Money surely contributes less to my overall happiness than I imagined it would when I didn't have any. I turned out to be just like most people: Once my basic needs were covered, I was no more or less happy than I was without money-until I decided that I wanted to be happier, and I set about the task of learning how to create more happiness for myself through intention and action.

Pollyanna knew the secret of happiness, and now I do, too. Living "happily ever after" is not a matter of circumstance. It's a disciplined practice-although there is that little matter of DNA. Dr. Martin E. P. Seligman, a pioneering researcher in the field of happiness, says that some people were born to be happier than others. Each of us, he maintains, has a happiness "set point" determined by our genetic makeup. (See Seligman's book Authentic Happiness , Free Press, 2002). But despite the gene pool, as much as 40% of what goes into making us happy is within our own control, Seligman says. He teaches how to tip the percentages in favor of personal happiness.

One key component of happiness is gratitude. Seligman encourages everyone to complete his Gratitude Questionnaire (available for free at www.authentichappiness. com ) and then engage in deliberate behavior to raise their level of gratitude, which he says will naturally increase happiness. To do this yourself, you can begin by simply listing, each day, three things for which you are grateful.

Or you might like to try another of his assignments: the Gratitude Letter, followed by the Gratitude Visit. For this, you write a thoughtful, specific, sincere letter to someone to whom you have not formally expressed gratitude. Once the letter has been written-but not mailed-make an appointment with the person to whom you wrote the letter. You might visit the person at home or perhaps invite the recipient out to share a celebratory meal. During the visit, you read the letter aloud to the recipient. Almost always, Seligman says, a Gratitude Visit produces happiness for both.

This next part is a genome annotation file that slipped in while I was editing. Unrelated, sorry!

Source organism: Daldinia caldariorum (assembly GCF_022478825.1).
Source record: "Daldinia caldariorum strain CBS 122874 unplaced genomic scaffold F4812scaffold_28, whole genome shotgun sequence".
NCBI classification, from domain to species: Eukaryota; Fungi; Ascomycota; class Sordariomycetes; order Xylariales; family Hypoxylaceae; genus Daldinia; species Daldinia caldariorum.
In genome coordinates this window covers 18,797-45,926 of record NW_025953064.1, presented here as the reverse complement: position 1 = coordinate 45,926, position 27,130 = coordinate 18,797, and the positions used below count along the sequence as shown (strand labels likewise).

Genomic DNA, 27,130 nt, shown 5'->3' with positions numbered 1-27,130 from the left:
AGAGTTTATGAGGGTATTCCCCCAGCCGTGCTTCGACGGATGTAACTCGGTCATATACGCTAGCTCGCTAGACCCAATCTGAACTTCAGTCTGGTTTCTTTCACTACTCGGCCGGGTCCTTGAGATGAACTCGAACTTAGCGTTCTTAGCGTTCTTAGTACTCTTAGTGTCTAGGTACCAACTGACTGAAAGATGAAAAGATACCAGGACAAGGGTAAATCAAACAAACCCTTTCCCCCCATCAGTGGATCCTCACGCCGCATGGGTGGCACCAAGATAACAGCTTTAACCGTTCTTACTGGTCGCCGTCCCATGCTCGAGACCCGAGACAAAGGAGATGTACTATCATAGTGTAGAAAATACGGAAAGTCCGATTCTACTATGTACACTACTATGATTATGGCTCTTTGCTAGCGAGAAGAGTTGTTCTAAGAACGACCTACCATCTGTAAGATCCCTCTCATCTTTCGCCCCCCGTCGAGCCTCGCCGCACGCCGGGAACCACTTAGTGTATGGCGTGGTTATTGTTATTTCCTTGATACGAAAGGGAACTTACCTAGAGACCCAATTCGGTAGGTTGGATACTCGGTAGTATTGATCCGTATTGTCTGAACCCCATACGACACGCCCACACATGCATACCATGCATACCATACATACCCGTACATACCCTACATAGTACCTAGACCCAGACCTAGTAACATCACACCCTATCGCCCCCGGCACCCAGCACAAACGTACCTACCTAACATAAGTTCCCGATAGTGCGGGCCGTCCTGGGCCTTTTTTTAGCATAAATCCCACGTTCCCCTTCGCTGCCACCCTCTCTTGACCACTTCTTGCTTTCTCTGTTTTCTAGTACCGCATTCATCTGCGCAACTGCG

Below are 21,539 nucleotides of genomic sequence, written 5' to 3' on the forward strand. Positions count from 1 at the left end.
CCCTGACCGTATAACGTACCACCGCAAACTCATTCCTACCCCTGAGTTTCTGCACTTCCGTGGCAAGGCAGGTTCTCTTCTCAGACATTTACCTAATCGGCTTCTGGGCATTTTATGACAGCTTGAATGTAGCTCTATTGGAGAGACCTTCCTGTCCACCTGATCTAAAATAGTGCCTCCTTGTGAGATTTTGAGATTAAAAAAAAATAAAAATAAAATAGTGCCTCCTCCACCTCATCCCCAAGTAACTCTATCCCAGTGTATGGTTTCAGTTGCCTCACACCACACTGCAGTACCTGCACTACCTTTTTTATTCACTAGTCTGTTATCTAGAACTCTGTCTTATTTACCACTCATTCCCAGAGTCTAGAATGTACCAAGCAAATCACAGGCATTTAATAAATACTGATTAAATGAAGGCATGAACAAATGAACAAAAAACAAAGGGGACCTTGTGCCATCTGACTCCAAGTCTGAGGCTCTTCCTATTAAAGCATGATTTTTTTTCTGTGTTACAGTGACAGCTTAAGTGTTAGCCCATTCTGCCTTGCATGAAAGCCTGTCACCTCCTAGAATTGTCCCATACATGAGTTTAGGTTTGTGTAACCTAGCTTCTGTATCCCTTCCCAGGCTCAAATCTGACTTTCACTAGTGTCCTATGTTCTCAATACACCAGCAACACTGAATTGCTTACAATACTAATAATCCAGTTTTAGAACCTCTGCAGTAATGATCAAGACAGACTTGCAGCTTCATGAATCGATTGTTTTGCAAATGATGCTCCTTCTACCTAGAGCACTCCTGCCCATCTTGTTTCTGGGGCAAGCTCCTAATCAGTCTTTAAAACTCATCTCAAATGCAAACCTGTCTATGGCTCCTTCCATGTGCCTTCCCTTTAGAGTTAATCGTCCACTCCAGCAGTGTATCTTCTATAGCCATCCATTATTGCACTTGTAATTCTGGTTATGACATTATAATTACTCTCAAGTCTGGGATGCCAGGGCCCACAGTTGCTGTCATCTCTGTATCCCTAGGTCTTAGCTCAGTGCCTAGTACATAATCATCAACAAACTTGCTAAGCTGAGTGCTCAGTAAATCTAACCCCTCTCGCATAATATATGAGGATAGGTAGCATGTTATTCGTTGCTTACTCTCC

I once did something similar when I tracked down my most influential teacher, three decades after she touched my life. Though I could not visit in person, I phoned her, telling her some of the details of my gratitude. Then I wrote an article about it. It was published in Nashville, and I arranged to have it appear in her hometown paper as well. Within a short time, I received a note with her return address on it. I beamed, thinking I was about to get some pretty good praise from my toughest teacher. Inside was a note from her husband, telling how much she loved my phone call, how flattered she was by the article, and how amazed she was by what had happened next: Former students and their families who read the article began flooding her with their own letters and calls of gratitude, telling her what had become of her elocution, algebra, poetry, and French students. Her husband concluded his note by saying he was sure that his wife would have wanted me to know how much all of that meant to her, especially coming as it did just before she died.

Expressing gratitude to others brings happiness to both giver and receiver. But you can also follow Pollyanna's example and express gratitude even when no one else is around. Anyone who plays The Game is in the constant habit of finding reasons to be grateful, focusing on what's right in every moment instead of what's wrong.

The secrets of happiness are simple, but not necessarily easy. Each of us is the sole author of the story of our lives, and it's up to us to write that story so that the leading character lives happily -and gratefully-ever after. .

Simple Abundance and Simple Abundance Journal of Gratitude
by Sarah Ban Breathnach
(Warner Books, 1995 and 1996)
This book and its companion journal help you focus on gratitude as a way to find happiness in your life.
The official website for Dr. Martin Seligman's book Authentic Happiness (Free Press, 2002). The free questionnaires on this site can help you determine your levels of happiness and the attributes that contribute to happiness, such as gratitude and optimism. You'll also find resources for raising your happiness levels, including information about authentic happiness coaching and training in positive psychology.

1 Pollyanna , Eleanor H. Porter, Puffin Books, 1994, Chapter 4, p. 25. You can read Pollyanna (free of charge) online .

2 Ibid., Chapter 1, p. 4.